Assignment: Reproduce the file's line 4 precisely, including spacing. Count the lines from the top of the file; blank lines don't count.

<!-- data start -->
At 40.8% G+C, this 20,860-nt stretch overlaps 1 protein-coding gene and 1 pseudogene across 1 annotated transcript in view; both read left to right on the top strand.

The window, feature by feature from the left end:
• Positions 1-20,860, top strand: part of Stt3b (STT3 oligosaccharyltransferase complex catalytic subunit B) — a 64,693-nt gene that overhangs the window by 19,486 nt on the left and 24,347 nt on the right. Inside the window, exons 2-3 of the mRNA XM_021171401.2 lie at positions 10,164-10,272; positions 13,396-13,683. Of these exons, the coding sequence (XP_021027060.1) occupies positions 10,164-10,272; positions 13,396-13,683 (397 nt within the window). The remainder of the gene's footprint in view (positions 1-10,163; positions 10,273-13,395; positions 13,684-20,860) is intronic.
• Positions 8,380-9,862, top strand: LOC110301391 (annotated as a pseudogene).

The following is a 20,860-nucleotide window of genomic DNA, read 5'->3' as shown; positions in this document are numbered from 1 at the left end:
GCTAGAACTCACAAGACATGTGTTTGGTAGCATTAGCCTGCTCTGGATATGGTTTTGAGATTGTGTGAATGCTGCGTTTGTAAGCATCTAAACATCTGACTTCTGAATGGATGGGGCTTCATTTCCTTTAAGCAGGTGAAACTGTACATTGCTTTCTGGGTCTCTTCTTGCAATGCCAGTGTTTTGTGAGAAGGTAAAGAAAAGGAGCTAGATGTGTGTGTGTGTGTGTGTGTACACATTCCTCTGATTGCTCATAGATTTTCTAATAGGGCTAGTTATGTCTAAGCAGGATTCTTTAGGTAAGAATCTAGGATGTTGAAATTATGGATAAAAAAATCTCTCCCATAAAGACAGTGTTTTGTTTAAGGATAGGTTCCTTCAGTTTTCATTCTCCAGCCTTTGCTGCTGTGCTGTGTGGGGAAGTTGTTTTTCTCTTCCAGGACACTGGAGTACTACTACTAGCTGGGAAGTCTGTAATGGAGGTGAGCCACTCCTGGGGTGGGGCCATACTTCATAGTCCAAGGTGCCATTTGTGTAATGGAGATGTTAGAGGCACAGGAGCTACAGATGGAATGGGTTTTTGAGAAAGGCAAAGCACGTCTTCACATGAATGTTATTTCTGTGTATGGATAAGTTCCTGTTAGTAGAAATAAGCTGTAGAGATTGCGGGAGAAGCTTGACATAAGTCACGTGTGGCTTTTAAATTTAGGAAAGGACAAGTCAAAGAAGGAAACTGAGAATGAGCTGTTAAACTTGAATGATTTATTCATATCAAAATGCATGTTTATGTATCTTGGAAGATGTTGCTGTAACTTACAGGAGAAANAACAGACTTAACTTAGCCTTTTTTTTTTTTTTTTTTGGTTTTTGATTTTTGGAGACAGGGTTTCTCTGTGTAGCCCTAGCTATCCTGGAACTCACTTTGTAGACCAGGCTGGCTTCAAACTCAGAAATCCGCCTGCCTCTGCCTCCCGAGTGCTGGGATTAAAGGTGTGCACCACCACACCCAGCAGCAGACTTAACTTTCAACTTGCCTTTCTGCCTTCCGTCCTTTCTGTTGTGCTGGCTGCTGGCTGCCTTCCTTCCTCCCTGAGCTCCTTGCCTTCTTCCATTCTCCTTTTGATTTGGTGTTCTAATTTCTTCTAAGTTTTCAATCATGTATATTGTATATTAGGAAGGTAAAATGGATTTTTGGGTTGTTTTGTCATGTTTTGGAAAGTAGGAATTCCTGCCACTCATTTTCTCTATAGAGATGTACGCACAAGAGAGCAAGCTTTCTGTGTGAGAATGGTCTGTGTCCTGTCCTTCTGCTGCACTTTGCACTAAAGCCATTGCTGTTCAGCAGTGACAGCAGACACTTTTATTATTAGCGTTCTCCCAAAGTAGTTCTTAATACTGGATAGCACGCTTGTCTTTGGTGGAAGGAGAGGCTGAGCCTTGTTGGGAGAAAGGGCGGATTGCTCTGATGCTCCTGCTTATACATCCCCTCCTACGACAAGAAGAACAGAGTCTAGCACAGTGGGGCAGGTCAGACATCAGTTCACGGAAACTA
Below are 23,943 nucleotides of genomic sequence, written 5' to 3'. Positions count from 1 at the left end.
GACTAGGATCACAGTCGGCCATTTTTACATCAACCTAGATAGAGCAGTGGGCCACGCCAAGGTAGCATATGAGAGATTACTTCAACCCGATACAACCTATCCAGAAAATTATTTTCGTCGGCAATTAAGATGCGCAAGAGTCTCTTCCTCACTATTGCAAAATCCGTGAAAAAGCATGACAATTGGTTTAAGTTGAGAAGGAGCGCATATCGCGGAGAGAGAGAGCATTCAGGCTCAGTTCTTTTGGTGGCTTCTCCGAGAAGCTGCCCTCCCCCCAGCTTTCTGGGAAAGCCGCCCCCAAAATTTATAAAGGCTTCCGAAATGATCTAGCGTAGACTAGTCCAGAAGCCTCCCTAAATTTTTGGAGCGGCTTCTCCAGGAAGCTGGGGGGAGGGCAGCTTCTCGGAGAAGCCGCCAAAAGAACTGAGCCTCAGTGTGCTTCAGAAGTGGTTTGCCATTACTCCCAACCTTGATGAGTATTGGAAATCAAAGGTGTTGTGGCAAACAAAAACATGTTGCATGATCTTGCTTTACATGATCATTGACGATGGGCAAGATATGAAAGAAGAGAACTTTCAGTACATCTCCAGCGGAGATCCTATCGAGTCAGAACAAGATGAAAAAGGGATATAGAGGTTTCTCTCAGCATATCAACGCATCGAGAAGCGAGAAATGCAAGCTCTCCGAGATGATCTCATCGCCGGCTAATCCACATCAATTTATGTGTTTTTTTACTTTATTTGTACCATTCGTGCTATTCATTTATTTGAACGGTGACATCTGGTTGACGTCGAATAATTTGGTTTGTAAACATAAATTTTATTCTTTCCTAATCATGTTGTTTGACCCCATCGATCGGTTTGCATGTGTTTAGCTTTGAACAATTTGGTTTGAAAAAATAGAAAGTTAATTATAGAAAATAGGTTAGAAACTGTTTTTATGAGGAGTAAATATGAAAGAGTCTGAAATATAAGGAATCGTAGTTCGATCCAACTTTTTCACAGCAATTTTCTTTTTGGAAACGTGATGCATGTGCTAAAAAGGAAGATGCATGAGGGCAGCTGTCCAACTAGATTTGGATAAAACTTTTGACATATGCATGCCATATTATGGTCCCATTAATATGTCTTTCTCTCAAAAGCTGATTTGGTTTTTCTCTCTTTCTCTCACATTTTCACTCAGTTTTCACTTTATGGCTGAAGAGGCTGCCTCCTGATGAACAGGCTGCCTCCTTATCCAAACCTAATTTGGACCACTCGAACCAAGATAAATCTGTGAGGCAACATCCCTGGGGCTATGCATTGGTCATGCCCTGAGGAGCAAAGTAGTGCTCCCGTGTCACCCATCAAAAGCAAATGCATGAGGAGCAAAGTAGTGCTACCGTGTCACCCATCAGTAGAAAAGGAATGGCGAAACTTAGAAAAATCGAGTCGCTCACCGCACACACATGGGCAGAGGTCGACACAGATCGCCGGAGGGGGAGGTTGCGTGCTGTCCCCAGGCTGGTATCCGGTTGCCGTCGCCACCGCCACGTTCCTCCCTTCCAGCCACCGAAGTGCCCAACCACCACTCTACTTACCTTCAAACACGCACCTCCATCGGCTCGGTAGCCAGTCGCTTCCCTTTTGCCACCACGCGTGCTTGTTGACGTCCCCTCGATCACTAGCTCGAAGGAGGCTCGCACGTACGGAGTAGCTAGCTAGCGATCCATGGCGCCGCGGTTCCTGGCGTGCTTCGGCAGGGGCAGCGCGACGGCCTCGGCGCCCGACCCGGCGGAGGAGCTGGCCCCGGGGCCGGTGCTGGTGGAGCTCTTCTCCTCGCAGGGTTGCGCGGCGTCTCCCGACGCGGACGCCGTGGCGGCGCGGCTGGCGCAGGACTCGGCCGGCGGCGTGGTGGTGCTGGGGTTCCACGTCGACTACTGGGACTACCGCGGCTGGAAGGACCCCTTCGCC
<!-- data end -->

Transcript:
• Positions 8,380-9,862, top strand: LOC110301391 (annotated as a pseudogene).